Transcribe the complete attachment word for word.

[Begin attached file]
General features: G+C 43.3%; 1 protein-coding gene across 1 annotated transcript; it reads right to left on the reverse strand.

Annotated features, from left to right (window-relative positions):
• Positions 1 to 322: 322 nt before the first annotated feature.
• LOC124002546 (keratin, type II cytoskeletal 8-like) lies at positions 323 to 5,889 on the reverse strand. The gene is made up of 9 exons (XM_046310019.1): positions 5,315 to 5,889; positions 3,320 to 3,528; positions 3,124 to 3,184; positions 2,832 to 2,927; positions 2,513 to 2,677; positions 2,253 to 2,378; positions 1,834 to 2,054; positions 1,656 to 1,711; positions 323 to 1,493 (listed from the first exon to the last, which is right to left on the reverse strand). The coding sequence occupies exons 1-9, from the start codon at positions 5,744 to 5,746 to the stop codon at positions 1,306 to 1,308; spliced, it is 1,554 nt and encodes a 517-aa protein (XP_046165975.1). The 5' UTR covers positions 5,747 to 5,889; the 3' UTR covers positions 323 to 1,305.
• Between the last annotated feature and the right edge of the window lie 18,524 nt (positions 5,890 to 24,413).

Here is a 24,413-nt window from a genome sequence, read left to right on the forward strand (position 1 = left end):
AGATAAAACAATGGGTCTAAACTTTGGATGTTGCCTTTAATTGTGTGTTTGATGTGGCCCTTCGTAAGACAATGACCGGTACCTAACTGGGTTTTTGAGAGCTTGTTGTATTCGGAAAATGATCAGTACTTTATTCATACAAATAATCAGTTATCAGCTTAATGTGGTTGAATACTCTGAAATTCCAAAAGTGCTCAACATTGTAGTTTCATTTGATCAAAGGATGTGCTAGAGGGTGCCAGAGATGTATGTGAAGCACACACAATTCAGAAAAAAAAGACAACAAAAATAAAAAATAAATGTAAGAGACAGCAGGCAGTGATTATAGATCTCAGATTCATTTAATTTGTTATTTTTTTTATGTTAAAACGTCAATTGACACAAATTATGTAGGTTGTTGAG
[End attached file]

General features: G+C 43.3%; 1 protein-coding gene across 1 annotated transcript; it reads right to left on the reverse strand.

Annotated features, from left to right (window-relative positions):
• Positions 1 to 322: 322 nt before the first annotated feature.
• LOC124002546 (keratin, type II cytoskeletal 8-like) lies at positions 323 to 5,889 on the reverse strand. The gene is made up of 9 exons (XM_046310019.1): positions 5,315 to 5,889; positions 3,320 to 3,528; positions 3,124 to 3,184; positions 2,832 to 2,927; positions 2,513 to 2,677; positions 2,253 to 2,378; positions 1,834 to 2,054; positions 1,656 to 1,711; positions 323 to 1,493 (listed from the first exon to the last, which is right to left on the reverse strand). The coding sequence occupies exons 1-9, from the start codon at positions 5,744 to 5,746 to the stop codon at positions 1,306 to 1,308; spliced, it is 1,554 nt and encodes a 517-aa protein (XP_046165975.1). The 5' UTR covers positions 5,747 to 5,889; the 3' UTR covers positions 323 to 1,305.
• Between the last annotated feature and the right edge of the window lie 18,524 nt (positions 5,890 to 24,413).

Here is a 24,413-nt window from a genome sequence, read left to right on the forward strand (position 1 = left end):
AGATAAAACAATGGGTCTAAACTTTGGATGTTGCCTTTAATTGTGTGTTTGATGTGGCCCTTCGTAAGACAATGACCGGTACCTAACTGGGTTTTTGAGAGCTTGTTGTATTCGGAAAATGATCAGTACTTTATTCATACAAATAATCAGTTATCAGCTTAATGTGGTTGAATACTCTGAAATTCCAAAAGTGCTCAACATTGTAGTTTCATTTGATCAAAGGATGTGCTAGAGGGTGCCAGAGATGTATGTGAAGCACACACAATTCAGAAAAAAAAGACAACAAAAATAAAAAATAAATGTAAGAGACAGCAGGCAGTGATTATAGATCTCAGATTCATTTAATTTGTTATTTTTTTTATGTTAAAACGTCAATTGACACAAATTATGTAGGTTGTTGAG